Donating Blood After COVID-19 Vaccination


Q: I just received the first Pfizer vaccination dose today and am scheduled to donate double red blood cells in one week. Should I reschedule? Will donating blood impact the success of the vaccination?

A: According to the American Red Cross, if you received the Pfizer, Moderna, J&J, Novavax, or AstraZeneca vaccine and are you’re feeling well, you can donate blood–with no wait period.

There is also no reason to expect that donating blood will impact your body’s response to the vaccine.

It is safe for the donation recipient because getting these vaccines cannot cause COVID-19 infection–in fact, there is no SARS-CoV-2 virus in these vaccines at all! Fun fact: this is the same reason that getting vaccinated simply cannot cause a positive COVID-19 infection test. No virus is introduced via the vaccines, at all.

You also do NOT need to defer blood donation after you get the vaccine for influenza, pneumonia, meningitis, human papilloma virus (HPV), tetanus, Tdap, or the SHINGRIX vaccine (that’s the two-dose vaccine for shingles). All of these are non-replicating or inactivated virus vaccines.

You DO need to defer your blood donation if you’ve recently received a live attenuated virus vaccine, such as the vaccines for measles, mumps, rubella, rubeola, chicken pox, the Zostavax vaccine for shingles (that’s the single-dose one), oral polio vaccine, hepatitis B, yellow fever, or a few other less common vaccines.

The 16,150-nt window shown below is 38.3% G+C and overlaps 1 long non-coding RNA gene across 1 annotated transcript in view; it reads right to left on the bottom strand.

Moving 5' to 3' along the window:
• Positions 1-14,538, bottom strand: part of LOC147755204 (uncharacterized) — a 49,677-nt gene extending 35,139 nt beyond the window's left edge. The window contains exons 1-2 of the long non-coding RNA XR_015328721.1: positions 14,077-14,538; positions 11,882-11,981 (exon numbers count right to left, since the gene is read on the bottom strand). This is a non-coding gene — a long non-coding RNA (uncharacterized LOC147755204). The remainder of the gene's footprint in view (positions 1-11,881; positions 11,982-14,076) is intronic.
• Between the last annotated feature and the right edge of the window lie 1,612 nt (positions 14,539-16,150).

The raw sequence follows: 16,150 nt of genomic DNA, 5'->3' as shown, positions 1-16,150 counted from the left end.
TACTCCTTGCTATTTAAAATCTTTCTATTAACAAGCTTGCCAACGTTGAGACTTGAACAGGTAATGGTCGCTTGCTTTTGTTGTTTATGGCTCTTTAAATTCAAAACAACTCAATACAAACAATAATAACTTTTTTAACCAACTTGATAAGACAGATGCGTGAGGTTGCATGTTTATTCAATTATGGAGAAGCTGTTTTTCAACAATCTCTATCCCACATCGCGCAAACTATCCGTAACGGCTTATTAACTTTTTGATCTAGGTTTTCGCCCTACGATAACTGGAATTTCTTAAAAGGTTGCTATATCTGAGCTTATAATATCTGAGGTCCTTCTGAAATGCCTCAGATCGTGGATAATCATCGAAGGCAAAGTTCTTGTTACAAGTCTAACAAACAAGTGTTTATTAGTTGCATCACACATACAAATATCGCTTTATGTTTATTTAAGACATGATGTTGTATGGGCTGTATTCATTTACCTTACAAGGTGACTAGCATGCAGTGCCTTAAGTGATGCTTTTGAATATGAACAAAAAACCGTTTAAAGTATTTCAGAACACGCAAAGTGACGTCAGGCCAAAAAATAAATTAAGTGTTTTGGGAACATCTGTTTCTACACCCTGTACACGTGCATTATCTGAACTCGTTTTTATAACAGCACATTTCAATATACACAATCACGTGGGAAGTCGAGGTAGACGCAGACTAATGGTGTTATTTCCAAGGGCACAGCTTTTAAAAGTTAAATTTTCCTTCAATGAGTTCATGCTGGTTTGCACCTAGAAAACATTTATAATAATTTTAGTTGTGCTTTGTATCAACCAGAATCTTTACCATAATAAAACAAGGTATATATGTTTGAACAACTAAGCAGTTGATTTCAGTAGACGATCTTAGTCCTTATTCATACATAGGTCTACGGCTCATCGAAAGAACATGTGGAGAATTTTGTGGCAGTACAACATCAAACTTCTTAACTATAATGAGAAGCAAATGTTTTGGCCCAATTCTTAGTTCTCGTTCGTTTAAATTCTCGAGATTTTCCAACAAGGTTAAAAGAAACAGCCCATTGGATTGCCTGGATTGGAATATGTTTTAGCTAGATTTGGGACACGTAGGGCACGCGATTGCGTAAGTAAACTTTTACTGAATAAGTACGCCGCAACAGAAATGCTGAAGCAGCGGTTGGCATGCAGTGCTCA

In your pre-donation health screening, you’ll be asked about recent vaccinations and the staff doing the screening will determine whether the vaccine you received indicates you should wait.
The American Red Cross is testing all blood donations for COVID-19 antibodies. This is a blood test indicating if your immune system has responded to COVID-19 either because you were vaccinated or infected. A person who has been vaccinated for COVID-19 *might* show positive on the antibody test provided by the American Red Cross!

But if it doesn’t, that’s OK. There are a couple of good reasons why the antibody test might be negative even if you’ve been vaccinated and the vaccine is protecting you. First, antibodies don’t develop right away. Second, results would depend on the type of antibody test used. We couldn’t find any info on what type of test American Red Cross uses.

Thanks for donating blood!

Full eligibility criteria here.

CDC on testing positive after vaccination

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